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November 02, 2015
By Vanessa Ulrich


Societal changes used to happen slowly—glacially, even—but in recent history, relatively new technologies like the Internet and smartphones have brought about tectonic shifts with astonishing speed. And the changes coming in the near-future changes will be even more dramatic—and have greater impact on society.

At least, that’s what the World Economic Forum believes. This edition of The IT Roundup is the first in a series of blog posts that will explore the six megatrends identified by the WEF’s Technological Tipping Points report. This month, we will look at news about people and the Internet, and examine how the gap between the two is becoming increasingly narrow.

There are many touch points through which we access the Internet every day—our cellphones, laptops, cars and smart watches. That number is rising, and will likely explode in coming years. Analysts at Juniper Research forecast that the smart wearables market will generate $53 billion in revenue by 2019. But after we turn everything into a “smart device,” will we end up becoming the “smart device” ourselves?

Use your shirt to take a selfie

When Marty McFly landed in the year 2015 in the hit movie Back to the Future, he had shoes that laced automatically and a jacket that dried itself. While Nike did unveil a real pair of self-lacing sneakers last month, responsive clothing is still notably absent from the marketplace. Google’s Project Jacquard is moving in the right direction with a conductive yarn that will allow the wearer to directly interact with the fabric to execute simple commands on your phone, like taking a photo. This could be the first step in making everything we interact with interact back.

Connect with the palm of your hand

The truth is, digital sensors are moving closer and closer to becoming one with users—from our fingertips, to the fabric that hugs our skin, to existing under our skin. Digital tattoos like the UnderSkin, as conceptualized by New Deal Design (NDD), are full of tiny sensors that live just beneath the surface, charging off the energy your body already creates. While still just a concept, it’s surprisingly easy to see how useful and popular these digital tattoos could be. Jaeha Yoo, who leads experience design at NDD, says the tattoos could realistically become a reality in the next five years, given the current pace of technological advancement. They could be used for everything from paying for purchases to opening doors, to creating a digital record of relationships and interactions with other people. UnderSkin is conceptualized as living on your hand—a place the NDD points out is “a particularly intimate spot across cultures, as we see with henna and wedding bands.”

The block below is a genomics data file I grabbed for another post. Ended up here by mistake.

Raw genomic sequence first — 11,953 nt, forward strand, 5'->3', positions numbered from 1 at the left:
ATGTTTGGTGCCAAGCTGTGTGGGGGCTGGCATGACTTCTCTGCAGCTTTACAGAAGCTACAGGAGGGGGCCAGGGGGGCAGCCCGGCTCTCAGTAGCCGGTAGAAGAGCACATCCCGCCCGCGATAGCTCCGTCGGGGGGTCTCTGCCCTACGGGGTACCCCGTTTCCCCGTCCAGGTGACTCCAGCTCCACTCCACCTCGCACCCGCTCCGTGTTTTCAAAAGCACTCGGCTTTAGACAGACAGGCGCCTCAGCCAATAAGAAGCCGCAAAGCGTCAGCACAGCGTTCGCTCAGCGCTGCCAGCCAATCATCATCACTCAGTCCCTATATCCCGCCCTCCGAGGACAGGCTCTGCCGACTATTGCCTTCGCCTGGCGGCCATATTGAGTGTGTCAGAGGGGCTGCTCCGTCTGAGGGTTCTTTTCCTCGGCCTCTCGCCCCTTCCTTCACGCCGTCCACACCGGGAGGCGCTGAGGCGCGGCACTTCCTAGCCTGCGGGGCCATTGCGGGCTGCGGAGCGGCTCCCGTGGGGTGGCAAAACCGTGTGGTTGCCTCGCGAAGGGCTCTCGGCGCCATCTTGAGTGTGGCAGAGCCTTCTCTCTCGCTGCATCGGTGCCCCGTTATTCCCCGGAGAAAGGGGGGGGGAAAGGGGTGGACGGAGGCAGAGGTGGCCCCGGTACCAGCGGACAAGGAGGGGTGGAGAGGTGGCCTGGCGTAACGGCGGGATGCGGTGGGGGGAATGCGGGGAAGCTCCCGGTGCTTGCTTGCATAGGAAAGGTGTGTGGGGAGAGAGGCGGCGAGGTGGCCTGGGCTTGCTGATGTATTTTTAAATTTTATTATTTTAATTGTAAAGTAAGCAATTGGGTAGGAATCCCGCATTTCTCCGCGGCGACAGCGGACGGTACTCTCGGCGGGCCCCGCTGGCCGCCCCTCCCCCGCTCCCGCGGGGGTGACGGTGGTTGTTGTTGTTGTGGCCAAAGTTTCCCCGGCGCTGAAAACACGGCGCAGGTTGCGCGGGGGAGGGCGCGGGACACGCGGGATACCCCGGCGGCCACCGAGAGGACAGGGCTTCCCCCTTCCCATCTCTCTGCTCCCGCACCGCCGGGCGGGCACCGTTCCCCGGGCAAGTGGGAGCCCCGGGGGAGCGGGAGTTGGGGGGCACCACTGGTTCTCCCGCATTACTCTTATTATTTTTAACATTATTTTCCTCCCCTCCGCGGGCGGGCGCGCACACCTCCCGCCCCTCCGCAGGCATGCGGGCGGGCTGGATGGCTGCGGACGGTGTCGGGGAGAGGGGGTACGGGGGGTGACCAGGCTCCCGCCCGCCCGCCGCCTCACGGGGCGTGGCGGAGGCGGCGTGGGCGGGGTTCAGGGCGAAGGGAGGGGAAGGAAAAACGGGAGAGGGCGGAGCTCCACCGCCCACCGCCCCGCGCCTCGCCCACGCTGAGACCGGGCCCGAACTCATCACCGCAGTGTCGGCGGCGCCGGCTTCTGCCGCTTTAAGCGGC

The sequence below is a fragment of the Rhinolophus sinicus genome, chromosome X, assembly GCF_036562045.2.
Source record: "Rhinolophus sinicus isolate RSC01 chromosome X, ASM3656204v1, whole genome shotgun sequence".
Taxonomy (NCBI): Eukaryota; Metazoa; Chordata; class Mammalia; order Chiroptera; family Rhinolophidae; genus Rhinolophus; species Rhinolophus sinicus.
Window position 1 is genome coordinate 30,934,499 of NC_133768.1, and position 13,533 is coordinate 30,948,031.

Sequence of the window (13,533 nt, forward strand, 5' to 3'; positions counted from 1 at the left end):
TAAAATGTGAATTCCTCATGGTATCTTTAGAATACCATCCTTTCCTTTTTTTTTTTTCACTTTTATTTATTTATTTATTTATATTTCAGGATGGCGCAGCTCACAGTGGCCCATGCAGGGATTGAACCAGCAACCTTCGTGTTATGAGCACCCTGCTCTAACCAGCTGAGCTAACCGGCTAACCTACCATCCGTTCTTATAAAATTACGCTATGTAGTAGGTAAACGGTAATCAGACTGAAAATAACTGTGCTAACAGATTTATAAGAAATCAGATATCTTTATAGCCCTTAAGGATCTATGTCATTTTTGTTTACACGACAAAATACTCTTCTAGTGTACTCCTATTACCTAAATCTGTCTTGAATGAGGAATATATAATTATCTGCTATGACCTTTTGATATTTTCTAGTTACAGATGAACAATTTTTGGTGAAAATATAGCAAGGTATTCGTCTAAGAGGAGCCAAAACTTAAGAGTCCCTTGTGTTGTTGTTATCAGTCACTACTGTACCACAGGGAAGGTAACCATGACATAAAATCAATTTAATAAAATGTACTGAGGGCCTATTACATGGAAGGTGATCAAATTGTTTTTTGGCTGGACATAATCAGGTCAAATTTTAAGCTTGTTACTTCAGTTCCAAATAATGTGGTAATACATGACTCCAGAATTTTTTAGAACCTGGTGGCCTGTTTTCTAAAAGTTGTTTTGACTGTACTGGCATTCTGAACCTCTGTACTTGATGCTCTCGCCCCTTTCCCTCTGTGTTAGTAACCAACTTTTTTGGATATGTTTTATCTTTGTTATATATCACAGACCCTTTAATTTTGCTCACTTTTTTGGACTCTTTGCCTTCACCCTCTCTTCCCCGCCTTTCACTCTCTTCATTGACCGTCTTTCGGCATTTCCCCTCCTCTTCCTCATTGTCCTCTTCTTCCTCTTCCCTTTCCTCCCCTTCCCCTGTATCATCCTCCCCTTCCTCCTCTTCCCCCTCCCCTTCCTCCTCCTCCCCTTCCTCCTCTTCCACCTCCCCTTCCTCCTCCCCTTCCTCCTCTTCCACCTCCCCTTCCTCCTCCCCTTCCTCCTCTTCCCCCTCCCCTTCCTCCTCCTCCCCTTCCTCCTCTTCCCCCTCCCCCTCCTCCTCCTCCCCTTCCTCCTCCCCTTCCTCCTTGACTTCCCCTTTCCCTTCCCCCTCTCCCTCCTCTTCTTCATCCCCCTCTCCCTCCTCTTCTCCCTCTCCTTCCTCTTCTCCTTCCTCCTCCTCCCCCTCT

Certainly the future points to a digital presence that is less us-plus-device, and more us-as-device.

Your device is you

In the meantime, there are companies that are doing the opposite by moving a user’s identity to the device—or rather, using a device as a proxy for the user. Several new apps and services are doing this. In the short-term, it’s a logical and interesting step towards us becoming one with our devices. For example, instead of a password, Yahoo mail unveiled a service called Account Key last month that you can use to let your smartphone automatically access your account, no password required. With an authenticated phone, the device becomes an extension of yourself. Similarly, a new app called Shyp will send a package—not to an address written on a label—but to your location, wherever you are, as defined by your smartphone. Because your smartphone is always on you, it is also you.

Whichever way you frame it, it’s apparent that we’re moving towards a unified state with our technology, physically and mentally. Already, we keep track of thoughts, relationships and decisions online rather than in our head. Perhaps it’s the new direction of evolution.

What do you envision as the future of people and the Internet? We want to know—tweet us @TEKsystems.

Read the whole World Economic Forum report here, and stay tuned for future editions of the IT News Roundup.

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